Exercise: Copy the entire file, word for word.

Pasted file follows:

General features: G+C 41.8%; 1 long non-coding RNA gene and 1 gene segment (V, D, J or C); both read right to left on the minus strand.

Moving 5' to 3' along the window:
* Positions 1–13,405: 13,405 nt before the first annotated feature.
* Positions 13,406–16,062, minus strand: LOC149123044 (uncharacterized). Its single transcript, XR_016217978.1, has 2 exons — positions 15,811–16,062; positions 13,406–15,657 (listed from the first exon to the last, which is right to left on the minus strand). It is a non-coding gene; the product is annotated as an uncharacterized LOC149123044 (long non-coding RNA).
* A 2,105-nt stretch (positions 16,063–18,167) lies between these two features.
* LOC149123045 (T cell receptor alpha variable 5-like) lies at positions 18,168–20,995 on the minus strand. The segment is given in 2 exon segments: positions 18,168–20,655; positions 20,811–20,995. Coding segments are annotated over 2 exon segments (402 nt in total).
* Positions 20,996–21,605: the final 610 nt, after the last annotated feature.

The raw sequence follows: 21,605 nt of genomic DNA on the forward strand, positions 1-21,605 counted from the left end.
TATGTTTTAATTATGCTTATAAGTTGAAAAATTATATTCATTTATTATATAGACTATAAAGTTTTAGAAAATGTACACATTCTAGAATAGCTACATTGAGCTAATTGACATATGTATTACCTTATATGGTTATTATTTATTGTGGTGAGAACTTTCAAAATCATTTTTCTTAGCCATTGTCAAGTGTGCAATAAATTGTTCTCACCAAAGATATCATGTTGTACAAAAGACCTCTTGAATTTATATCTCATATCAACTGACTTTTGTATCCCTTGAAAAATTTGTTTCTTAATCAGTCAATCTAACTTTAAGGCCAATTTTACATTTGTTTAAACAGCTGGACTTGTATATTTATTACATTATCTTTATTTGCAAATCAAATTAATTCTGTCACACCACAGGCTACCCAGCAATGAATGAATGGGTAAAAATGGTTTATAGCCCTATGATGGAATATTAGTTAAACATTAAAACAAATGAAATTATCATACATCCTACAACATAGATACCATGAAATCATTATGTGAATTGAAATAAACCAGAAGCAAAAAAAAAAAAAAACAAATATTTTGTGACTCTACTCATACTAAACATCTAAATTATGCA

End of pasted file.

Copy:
General features: G+C 41.8%; 1 long non-coding RNA gene and 1 gene segment (V, D, J or C); both read right to left on the minus strand.

Moving 5' to 3' along the window:
* Positions 1–13,405: 13,405 nt before the first annotated feature.
* Positions 13,406–16,062, minus strand: LOC149123044 (uncharacterized). Its single transcript, XR_016217978.1, has 2 exons — positions 15,811–16,062; positions 13,406–15,657 (listed from the first exon to the last, which is right to left on the minus strand). It is a non-coding gene; the product is annotated as an uncharacterized LOC149123044 (long non-coding RNA).
* A 2,105-nt stretch (positions 16,063–18,167) lies between these two features.
* LOC149123045 (T cell receptor alpha variable 5-like) lies at positions 18,168–20,995 on the minus strand. The segment is given in 2 exon segments: positions 18,168–20,655; positions 20,811–20,995. Coding segments are annotated over 2 exon segments (402 nt in total).
* Positions 20,996–21,605: the final 610 nt, after the last annotated feature.

The raw sequence follows: 21,605 nt of genomic DNA on the forward strand, positions 1-21,605 counted from the left end.
TATGTTTTAATTATGCTTATAAGTTGAAAAATTATATTCATTTATTATATAGACTATAAAGTTTTAGAAAATGTACACATTCTAGAATAGCTACATTGAGCTAATTGACATATGTATTACCTTATATGGTTATTATTTATTGTGGTGAGAACTTTCAAAATCATTTTTCTTAGCCATTGTCAAGTGTGCAATAAATTGTTCTCACCAAAGATATCATGTTGTACAAAAGACCTCTTGAATTTATATCTCATATCAACTGACTTTTGTATCCCTTGAAAAATTTGTTTCTTAATCAGTCAATCTAACTTTAAGGCCAATTTTACATTTGTTTAAACAGCTGGACTTGTATATTTATTACATTATCTTTATTTGCAAATCAAATTAATTCTGTCACACCACAGGCTACCCAGCAATGAATGAATGGGTAAAAATGGTTTATAGCCCTATGATGGAATATTAGTTAAACATTAAAACAAATGAAATTATCATACATCCTACAACATAGATACCATGAAATCATTATGTGAATTGAAATAAACCAGAAGCAAAAAAAAAAAAAAACAAATATTTTGTGACTCTACTCATACTAAACATCTAAATTATGCA